The government does not have data on how many journalists were murdered or attacked since 2014 as the National Crime Records Bureau does not compile data that is separated by professions, Minister of State (independent charge) for Information and Broadcasting, Rajyavardhan Rathore, told the Lok Sabha on Thursday. However, Rathore said that the government is "in the process of collating this information".
The minister's statement is daunting, especially with the rising number of journalists being attacked and/or killed seemingly on the basis of their views. It all hit the mainstream with the murder of Gauri Lankesh, a 55-year-old-journalist known for her left-leaning and strong anti-Hindutva views. She was shot dead in front of her house on 5 September, 2017 triggering nationwide outrage. Within less than a year of Lankesh’s assassination, Shujaat Bukhari, editor-in-chief of Rising Kashmir, a Srinagar-based newspaper, was gunned down by unknown assailants in the heart of the city. Bukhari, many believed, lost his life for his unwillingness to fall in with an expedient “us or them” political line.
From Navin Nischal to Rajesh Mishra and Sudip Datta, the number of Indian journalists killed since 1992 is at least 48. And according to the Committee to Protect Journalists (CPJ), at least 33 of these cases have not resulted in the culprits being convicted.
To add to the mix, journalists like Swati Chaturvedi are even receiving death threats over their reportage. One more Gauri Lankesh in the making — that's what a tweet from one @Mitra_Cariappa, which has "A Proud Hindustani" in its bio, tweeted to Chaturvedi on 23 November. The authorities did nothing about it, despite calls for action on social media.
A journalist with over 20 years of field experience, Chaturvedi has reported on the Jain Commission, the Rafale deal, the CBI controversy, among other stories. "I have been in this profession for 20 years, but have only started receiving such threats for the last four years and eight months. Now, I get at least a dozen such threats every week. It's evident where they are coming from and what they mean, but the Centre is not even pretending to investigate such instances anymore," Chaturvedi said.
Fourth pillar of democracy broken
Despite India being the world's largest democracy, attempts to silence the media are steadily rising. And if the media truly is the fourth pillar of democracy, Patt Morrisson from the Seattle Times is perhaps right to say that "an attack on a newspaper is the same as an attack on the Constitution."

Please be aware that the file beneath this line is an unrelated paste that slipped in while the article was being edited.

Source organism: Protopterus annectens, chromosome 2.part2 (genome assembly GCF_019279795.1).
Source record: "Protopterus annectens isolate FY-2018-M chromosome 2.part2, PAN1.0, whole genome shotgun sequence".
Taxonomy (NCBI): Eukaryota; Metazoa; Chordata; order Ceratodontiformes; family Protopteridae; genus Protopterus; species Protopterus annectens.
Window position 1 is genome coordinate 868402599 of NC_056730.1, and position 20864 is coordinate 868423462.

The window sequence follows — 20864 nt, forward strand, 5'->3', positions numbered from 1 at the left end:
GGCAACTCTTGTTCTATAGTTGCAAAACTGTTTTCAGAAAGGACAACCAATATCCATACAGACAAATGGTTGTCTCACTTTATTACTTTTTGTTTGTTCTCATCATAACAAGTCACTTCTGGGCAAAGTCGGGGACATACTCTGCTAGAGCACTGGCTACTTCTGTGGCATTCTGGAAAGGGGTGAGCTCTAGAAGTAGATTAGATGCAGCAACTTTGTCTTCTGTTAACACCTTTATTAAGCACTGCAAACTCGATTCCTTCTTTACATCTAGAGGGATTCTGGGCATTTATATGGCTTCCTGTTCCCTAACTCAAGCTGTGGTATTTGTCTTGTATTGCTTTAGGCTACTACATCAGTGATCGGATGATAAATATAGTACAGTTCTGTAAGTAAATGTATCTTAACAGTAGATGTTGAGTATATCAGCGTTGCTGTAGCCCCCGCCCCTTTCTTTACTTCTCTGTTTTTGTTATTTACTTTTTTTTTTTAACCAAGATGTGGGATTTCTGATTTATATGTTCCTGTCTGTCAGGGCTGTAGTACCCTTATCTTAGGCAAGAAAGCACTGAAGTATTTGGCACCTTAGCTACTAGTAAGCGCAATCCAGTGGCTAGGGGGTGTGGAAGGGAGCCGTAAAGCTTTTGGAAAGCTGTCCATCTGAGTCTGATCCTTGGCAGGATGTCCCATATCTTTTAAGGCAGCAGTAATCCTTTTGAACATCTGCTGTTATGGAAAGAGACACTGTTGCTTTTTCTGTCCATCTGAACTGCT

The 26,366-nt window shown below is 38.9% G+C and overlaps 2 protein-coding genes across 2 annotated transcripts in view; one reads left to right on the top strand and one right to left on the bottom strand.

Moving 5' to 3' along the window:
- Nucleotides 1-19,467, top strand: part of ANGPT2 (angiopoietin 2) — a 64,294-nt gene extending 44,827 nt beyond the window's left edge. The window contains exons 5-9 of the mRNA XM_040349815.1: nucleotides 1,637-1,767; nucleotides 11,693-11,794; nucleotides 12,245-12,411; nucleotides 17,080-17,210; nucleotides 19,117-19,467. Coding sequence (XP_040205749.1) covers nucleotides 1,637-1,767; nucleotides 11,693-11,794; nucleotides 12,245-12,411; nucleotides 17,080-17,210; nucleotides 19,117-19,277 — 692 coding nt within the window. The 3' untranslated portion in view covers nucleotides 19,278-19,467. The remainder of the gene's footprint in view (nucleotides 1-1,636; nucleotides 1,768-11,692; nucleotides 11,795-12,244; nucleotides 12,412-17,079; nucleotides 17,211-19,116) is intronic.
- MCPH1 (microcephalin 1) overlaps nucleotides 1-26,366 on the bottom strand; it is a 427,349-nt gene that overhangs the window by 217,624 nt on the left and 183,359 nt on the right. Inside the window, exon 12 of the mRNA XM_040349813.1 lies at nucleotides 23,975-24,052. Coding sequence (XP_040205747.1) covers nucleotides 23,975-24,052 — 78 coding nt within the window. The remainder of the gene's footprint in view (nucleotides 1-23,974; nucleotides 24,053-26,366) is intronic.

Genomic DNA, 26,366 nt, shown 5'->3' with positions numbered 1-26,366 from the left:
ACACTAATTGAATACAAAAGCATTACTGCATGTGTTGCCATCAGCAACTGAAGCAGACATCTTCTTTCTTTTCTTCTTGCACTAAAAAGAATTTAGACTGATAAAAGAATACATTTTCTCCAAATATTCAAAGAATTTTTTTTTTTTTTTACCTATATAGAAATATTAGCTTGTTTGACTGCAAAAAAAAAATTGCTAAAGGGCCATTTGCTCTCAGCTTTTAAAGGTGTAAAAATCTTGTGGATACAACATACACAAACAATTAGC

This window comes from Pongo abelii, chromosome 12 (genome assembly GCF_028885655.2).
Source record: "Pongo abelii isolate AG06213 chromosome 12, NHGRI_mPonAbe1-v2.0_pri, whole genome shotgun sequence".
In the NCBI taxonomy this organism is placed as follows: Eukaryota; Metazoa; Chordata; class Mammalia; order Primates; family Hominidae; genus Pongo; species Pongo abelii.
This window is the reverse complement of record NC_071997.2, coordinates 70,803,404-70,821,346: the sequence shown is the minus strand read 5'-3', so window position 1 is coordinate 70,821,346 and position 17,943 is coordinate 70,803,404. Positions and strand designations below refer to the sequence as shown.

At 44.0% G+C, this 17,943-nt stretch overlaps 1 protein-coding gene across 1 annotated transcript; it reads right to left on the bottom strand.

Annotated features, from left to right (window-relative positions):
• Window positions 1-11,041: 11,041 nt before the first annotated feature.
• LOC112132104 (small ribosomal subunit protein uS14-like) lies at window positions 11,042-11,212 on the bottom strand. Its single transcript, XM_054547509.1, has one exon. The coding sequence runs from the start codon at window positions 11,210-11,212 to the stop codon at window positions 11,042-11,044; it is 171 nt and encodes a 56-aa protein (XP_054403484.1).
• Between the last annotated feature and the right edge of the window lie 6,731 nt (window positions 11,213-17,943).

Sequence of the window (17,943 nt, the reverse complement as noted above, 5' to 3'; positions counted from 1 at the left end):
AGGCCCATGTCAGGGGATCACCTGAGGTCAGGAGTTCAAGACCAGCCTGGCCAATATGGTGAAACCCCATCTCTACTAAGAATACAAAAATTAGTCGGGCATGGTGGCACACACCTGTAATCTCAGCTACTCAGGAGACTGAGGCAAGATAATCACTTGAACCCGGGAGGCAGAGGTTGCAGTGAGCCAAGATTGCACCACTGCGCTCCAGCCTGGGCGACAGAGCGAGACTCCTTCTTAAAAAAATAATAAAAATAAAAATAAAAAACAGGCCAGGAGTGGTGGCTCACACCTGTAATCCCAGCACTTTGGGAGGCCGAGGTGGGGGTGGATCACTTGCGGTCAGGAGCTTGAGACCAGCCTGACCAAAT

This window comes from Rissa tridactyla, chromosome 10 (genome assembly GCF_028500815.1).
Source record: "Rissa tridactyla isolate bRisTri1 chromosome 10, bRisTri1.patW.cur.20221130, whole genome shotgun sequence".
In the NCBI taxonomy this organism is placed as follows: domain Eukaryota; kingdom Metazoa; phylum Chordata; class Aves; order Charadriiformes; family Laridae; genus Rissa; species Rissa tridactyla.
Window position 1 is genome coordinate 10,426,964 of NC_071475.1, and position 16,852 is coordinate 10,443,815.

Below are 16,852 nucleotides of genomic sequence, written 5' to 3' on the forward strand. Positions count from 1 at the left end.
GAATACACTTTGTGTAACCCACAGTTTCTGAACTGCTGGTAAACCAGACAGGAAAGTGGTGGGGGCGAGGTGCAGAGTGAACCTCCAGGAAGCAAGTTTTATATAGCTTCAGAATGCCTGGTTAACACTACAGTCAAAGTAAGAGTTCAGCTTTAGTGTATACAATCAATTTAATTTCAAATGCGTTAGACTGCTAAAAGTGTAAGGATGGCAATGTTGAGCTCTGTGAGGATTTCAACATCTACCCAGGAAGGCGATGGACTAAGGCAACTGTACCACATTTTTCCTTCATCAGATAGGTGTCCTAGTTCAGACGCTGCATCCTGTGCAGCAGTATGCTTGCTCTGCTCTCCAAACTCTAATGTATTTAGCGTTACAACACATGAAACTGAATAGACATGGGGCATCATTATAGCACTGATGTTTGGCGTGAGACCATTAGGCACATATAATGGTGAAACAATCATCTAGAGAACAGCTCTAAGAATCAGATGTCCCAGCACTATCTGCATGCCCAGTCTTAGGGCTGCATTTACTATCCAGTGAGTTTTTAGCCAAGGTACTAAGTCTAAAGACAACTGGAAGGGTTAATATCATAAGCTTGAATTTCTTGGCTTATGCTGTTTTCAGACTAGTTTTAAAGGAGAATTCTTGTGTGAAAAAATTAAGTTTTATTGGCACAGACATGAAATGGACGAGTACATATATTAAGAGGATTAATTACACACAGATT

India, according to Reporters Without Borders, ranks a low 136 among 180 countries when it comes to press freedom. The annual press freedom index from the Paris-based watchdog is a measure of the freedom available to pursue unbiased journalism. India has been slipping badly on that score.
It is significant that while international agencies like Reporters Without Borders and the CPJ have extensive data on the status of Indian journalists, the Indian government itself keeps no records of the same. If anything, Rathore said that the Press Council of India “has raised its concern about the authenticity and credibility of the reports and the basis on which the ranking is done and also the methodology used to rank the nations”.
With the government apparently overlooking Article 19 of the Constitution, the fourth pillar of democracy is crumbling. With journalistic freedom slowly being compromised, it is getting clearer that authorities either lack the resources or the interest in bringing those who threaten journalists to justice.
A system must be established wherein journalists are allowed to express views safely, without fear of retribution or danger to their lives. Leaving them at their own mercy instead of fighting for the crumbling pillar seemingly stands to leave democracy three-legged.
Updated Date: Dec 21, 2018 17:04:42 IST